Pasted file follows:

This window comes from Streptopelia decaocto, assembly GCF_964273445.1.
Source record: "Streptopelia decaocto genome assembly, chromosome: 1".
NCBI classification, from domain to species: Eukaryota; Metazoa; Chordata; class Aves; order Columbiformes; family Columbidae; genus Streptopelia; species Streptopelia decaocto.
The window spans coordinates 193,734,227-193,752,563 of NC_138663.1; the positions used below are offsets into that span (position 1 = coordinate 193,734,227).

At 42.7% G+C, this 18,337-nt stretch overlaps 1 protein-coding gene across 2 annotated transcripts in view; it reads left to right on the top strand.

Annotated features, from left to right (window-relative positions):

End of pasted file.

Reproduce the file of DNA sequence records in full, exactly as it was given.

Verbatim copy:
This window comes from Streptopelia decaocto, assembly GCF_964273445.1.
Source record: "Streptopelia decaocto genome assembly, chromosome: 1".
NCBI classification, from domain to species: Eukaryota; Metazoa; Chordata; class Aves; order Columbiformes; family Columbidae; genus Streptopelia; species Streptopelia decaocto.
The window spans coordinates 193,734,227-193,752,563 of NC_138663.1; the positions used below are offsets into that span (position 1 = coordinate 193,734,227).

At 42.7% G+C, this 18,337-nt stretch overlaps 1 protein-coding gene across 2 annotated transcripts in view; it reads left to right on the top strand.

Annotated features, from left to right (window-relative positions):